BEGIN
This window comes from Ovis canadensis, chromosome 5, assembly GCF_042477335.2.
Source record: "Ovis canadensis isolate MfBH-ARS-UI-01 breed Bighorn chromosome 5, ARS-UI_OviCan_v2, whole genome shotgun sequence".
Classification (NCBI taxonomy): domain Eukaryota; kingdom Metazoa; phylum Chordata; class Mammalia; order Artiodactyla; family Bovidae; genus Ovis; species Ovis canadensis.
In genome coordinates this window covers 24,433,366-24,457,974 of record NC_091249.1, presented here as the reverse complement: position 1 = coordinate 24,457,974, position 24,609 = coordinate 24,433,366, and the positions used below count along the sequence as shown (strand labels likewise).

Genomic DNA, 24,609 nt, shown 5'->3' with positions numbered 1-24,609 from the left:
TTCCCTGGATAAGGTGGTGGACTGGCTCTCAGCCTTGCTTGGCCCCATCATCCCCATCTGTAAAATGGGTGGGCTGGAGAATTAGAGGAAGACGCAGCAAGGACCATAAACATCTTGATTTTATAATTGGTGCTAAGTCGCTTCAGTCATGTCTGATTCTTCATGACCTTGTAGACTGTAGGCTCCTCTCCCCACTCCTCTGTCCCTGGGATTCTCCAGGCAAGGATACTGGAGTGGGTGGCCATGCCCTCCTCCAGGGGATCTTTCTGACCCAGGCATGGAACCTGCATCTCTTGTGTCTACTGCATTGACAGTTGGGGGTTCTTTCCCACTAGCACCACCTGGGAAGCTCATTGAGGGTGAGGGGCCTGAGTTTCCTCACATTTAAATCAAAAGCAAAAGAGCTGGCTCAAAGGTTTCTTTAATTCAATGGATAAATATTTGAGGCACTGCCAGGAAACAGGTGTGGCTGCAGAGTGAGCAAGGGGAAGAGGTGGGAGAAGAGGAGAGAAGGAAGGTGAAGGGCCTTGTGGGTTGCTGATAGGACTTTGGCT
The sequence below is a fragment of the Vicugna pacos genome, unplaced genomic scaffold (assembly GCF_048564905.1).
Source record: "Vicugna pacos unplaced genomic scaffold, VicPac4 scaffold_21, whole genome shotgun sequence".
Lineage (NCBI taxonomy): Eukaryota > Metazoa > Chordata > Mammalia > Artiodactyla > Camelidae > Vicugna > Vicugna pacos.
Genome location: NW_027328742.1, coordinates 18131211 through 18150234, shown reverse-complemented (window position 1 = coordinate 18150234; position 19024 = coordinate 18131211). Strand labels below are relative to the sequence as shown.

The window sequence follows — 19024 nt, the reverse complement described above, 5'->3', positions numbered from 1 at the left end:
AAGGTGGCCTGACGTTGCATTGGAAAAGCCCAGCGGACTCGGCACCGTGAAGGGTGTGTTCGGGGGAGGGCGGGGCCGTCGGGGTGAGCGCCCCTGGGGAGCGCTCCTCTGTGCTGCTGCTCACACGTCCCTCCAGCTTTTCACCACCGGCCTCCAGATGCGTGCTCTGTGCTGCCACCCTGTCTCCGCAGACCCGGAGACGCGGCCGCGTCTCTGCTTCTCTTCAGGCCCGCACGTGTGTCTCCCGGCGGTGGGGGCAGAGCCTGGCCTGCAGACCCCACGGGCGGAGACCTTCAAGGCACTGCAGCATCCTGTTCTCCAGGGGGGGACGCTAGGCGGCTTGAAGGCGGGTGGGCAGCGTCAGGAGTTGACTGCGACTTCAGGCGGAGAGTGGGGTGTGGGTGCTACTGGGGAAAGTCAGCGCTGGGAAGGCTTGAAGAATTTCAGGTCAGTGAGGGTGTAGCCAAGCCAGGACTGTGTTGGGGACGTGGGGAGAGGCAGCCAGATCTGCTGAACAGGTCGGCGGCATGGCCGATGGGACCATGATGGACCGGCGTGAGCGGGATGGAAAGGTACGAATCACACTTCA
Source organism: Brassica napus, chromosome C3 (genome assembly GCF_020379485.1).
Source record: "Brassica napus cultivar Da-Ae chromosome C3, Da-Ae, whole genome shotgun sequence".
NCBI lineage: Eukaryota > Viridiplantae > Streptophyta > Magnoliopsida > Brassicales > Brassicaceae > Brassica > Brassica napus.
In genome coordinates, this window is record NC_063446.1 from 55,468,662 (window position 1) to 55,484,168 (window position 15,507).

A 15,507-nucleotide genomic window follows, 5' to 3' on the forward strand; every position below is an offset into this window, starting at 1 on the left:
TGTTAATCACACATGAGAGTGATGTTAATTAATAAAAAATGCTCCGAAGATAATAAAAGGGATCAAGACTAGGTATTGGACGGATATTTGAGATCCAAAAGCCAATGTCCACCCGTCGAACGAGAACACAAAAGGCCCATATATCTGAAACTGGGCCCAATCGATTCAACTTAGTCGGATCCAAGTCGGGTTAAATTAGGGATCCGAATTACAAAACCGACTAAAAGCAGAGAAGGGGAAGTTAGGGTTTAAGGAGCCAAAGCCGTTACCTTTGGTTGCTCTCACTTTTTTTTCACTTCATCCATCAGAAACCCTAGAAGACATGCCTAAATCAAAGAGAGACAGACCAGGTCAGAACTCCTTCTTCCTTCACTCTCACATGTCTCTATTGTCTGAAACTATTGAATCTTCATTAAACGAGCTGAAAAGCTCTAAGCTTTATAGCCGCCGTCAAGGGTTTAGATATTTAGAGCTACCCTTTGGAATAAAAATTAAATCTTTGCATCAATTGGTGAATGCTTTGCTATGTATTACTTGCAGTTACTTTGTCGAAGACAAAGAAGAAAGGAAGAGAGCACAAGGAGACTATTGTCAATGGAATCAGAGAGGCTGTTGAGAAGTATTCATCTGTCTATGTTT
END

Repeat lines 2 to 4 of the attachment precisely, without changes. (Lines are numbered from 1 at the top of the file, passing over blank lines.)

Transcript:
Source record: "Ovis canadensis isolate MfBH-ARS-UI-01 breed Bighorn chromosome 5, ARS-UI_OviCan_v2, whole genome shotgun sequence".
Classification (NCBI taxonomy): domain Eukaryota; kingdom Metazoa; phylum Chordata; class Mammalia; order Artiodactyla; family Bovidae; genus Ovis; species Ovis canadensis.
In genome coordinates this window covers 24,433,366-24,457,974 of record NC_091249.1, presented here as the reverse complement: position 1 = coordinate 24,457,974, position 24,609 = coordinate 24,433,366, and the positions used below count along the sequence as shown (strand labels likewise).